CHARLESTON, SC (WCSC) - More than 700,000 dollars... that's how much money the American Heart Association raised Saturday with its Lowcountry Heart Walk.
Many people at the walk have been personally touched by heart disease.
More than 10,000 feet shuffled around Riverfront Park today
But you could say one family has walked a whole lot farther than most of the crowd.
"This year, as a survivor, it means a lot more," Pauline Meyer, a Sudden Cardiac Death Survivor, said.
As hard as it may be to believe, Meyer died last November. Her heart unexpectedly malfunctioned and stopped beating.
"Nothing. I don't remember anything," Meyer said.
She may not remember that night. But it's a night her husband and daughter will never forget.
"It was pretty much my worst nightmare," Hayley Meyer, Pauline's daughter, said.
Nightmare or not, Hayley Meyer and her dad quickly stepped in.
"Between the two of them for about 10 minutes, they did hands-only CPR," Pauline Meyer said.
That might have been the longest ten minutes of Travis' life.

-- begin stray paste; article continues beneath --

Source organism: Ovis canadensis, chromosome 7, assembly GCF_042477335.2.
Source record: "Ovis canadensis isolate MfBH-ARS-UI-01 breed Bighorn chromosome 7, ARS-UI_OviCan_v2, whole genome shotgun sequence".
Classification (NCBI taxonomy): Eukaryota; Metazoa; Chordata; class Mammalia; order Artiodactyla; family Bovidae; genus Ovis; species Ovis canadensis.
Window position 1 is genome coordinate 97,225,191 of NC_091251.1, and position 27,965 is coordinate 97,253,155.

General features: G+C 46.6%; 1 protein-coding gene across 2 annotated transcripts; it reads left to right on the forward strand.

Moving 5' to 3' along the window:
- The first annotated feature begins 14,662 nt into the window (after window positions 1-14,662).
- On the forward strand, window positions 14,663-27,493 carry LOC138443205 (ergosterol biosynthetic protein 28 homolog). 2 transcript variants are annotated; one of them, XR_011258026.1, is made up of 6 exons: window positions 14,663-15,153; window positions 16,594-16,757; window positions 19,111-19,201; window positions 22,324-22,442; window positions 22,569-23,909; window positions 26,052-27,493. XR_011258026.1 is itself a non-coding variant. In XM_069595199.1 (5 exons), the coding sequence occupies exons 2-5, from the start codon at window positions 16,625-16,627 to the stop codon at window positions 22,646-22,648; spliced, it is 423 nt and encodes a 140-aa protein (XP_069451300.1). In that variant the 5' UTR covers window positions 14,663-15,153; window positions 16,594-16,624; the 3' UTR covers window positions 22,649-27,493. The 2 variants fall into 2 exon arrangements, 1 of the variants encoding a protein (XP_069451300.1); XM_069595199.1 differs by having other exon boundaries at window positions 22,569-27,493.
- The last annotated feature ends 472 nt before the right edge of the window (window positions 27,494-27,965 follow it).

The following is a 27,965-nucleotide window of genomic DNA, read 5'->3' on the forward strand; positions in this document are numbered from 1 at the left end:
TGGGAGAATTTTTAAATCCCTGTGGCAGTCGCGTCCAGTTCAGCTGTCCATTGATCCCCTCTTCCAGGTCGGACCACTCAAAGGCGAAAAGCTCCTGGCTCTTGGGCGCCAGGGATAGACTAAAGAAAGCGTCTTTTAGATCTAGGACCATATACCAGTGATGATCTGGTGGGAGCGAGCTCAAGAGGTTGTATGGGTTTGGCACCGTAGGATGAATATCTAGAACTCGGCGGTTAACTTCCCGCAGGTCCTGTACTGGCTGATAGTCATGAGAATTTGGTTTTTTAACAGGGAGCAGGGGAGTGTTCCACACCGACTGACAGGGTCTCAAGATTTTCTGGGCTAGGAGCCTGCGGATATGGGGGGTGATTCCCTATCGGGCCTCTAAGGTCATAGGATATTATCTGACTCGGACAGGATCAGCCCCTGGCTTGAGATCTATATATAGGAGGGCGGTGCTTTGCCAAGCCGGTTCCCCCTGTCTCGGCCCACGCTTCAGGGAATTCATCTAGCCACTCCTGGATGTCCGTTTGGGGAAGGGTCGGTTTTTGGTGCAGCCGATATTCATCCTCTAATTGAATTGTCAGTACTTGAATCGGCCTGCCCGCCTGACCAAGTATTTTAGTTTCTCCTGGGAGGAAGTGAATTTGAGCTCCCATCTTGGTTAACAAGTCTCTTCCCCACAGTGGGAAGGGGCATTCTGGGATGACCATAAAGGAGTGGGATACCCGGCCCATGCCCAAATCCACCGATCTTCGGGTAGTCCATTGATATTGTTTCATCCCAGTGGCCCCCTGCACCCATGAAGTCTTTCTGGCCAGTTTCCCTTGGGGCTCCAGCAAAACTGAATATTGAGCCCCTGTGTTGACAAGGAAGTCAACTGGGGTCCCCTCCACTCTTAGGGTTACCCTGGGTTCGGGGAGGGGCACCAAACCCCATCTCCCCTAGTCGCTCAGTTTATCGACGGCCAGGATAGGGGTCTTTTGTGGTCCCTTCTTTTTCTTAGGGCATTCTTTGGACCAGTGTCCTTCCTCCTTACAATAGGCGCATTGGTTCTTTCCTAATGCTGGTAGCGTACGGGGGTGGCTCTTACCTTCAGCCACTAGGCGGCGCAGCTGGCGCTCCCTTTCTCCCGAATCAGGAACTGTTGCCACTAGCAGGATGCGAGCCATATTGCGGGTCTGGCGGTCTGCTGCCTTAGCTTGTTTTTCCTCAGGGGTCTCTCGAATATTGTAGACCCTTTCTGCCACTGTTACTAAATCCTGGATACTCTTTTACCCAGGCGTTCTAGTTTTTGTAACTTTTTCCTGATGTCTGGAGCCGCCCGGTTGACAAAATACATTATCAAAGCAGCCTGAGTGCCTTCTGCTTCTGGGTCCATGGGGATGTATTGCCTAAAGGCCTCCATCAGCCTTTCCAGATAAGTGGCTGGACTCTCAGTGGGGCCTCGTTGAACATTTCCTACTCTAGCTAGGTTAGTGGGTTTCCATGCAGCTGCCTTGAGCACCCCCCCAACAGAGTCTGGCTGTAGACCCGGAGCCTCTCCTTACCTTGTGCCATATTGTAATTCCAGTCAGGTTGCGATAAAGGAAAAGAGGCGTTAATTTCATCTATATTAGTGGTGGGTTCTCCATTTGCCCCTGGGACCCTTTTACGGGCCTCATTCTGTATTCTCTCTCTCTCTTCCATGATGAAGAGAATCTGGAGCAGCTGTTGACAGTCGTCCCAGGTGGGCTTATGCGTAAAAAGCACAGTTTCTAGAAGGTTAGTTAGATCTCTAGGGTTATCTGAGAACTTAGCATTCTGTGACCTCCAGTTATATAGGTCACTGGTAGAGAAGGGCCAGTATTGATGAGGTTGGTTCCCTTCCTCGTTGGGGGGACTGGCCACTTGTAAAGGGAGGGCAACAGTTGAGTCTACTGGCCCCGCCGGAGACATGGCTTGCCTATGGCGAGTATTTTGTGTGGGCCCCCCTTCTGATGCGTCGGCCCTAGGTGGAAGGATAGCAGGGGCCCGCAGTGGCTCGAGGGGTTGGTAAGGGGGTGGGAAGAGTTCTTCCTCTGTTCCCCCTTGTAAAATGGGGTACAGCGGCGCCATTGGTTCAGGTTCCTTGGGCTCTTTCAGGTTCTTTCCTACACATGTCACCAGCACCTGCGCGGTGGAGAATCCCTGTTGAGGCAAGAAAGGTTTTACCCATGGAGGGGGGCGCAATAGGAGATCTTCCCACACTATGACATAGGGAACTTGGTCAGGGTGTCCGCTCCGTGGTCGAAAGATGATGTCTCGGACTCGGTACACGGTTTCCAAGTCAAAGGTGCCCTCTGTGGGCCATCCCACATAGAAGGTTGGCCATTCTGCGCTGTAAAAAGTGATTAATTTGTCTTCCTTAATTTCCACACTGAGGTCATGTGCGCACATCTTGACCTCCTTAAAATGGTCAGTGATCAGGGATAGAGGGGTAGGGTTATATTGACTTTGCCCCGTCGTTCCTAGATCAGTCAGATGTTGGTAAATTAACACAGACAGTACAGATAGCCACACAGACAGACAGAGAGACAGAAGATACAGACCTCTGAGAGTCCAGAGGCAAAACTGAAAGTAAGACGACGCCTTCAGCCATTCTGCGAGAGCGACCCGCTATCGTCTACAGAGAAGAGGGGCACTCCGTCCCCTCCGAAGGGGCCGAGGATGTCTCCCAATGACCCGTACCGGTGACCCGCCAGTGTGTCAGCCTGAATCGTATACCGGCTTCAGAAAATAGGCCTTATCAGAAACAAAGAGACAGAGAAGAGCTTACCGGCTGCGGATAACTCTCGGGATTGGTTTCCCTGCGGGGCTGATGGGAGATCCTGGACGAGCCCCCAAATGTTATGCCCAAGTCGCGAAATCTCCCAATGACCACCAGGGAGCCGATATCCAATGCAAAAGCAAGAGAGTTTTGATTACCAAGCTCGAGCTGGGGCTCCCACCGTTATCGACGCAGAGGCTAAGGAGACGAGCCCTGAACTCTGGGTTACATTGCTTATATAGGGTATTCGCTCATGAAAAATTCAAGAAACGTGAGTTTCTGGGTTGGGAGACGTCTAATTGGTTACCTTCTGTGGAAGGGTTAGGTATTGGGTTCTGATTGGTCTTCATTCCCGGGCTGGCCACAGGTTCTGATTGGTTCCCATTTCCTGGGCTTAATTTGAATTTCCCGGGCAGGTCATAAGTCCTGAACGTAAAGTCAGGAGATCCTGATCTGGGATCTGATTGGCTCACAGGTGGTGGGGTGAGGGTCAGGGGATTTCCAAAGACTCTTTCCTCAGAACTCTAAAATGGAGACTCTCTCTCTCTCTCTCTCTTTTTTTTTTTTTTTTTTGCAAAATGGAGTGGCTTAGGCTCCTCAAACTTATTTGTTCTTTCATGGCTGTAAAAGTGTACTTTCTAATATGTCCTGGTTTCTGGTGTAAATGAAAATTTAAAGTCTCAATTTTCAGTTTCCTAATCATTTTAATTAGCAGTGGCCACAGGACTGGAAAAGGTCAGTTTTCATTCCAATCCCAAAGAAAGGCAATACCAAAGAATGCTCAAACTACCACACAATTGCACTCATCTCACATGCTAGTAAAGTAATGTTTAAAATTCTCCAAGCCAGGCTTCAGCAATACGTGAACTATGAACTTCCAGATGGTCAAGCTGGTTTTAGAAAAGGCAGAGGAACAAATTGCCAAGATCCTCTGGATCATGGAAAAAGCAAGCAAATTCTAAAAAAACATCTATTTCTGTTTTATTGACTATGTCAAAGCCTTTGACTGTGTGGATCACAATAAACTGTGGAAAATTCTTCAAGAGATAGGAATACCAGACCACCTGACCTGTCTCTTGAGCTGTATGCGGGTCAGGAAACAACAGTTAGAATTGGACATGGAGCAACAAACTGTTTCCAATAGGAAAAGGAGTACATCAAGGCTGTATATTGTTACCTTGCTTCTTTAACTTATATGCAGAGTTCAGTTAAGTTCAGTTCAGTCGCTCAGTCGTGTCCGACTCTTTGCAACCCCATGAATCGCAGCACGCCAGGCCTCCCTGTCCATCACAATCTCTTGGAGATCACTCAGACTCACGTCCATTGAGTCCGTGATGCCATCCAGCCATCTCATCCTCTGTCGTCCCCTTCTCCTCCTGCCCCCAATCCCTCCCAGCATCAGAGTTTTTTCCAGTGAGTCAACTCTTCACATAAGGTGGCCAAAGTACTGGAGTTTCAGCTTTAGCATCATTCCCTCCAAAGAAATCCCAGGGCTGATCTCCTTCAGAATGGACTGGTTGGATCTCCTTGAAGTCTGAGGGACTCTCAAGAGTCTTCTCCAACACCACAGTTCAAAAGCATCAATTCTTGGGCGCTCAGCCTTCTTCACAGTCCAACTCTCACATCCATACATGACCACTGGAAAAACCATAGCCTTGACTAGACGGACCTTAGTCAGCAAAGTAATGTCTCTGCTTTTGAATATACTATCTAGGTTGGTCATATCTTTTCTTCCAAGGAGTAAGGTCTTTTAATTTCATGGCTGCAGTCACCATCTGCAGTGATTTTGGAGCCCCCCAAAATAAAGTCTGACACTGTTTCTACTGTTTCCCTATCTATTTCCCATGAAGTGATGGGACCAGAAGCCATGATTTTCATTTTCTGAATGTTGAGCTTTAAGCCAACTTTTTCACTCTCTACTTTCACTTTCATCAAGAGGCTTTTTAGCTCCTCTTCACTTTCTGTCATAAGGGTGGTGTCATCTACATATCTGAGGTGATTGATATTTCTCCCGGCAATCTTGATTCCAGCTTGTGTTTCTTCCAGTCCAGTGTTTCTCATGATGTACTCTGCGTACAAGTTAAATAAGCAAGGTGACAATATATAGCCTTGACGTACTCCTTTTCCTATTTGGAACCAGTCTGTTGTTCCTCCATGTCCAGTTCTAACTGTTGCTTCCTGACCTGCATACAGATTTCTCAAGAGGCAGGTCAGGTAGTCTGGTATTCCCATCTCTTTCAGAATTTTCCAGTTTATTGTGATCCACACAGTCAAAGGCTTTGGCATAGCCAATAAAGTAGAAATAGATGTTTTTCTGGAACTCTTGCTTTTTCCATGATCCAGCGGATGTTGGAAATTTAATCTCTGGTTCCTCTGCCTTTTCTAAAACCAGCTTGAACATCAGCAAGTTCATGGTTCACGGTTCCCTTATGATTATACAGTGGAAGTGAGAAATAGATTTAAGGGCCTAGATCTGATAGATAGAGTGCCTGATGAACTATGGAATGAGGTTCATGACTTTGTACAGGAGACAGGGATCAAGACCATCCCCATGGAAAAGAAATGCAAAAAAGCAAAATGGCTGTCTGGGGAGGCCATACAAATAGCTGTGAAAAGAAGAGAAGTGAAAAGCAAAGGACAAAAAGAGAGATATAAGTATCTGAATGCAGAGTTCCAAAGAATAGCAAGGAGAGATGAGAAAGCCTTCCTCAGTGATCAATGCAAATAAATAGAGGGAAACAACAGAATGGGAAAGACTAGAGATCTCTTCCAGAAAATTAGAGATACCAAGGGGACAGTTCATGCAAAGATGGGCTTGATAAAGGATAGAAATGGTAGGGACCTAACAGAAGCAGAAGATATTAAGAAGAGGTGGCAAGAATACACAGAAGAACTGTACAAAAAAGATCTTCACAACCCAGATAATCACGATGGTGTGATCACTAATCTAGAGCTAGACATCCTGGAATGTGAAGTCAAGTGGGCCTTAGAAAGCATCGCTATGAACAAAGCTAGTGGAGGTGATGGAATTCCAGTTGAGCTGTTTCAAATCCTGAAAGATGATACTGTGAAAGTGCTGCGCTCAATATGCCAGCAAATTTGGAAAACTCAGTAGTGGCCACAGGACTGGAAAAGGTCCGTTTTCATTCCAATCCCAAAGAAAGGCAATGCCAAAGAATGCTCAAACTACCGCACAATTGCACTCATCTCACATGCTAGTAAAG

"It was hard," Travis Meyer said.
But it was ten minutes he was ready for.
"Being 26 years in the military, having to learn CPR, just the training kicked in," Travis Meyer said.
Training his daughter also had.
"I had to trust in the training that I had and I had to make sure she was going to be okay," Hayley Meyer said.
And, of course, Pauline was. It's not exaggerating to say it's all thanks to her husband and daughter. Emergency Room doctors say the only reason Pauline is walking today is because of the CPR she had before they got to her.
"You know, I believe that I was saved for a purpose. And I make every day count. It's a blessing. It truly is," Pauline said.
A blessing Pauline is using to encourage more people to be CPR certified. She hopes her advocacy might one day save someone else's life.
Doctors still don't know what caused Pauline's cardiac death. But the family is now more healthy and active than ever before.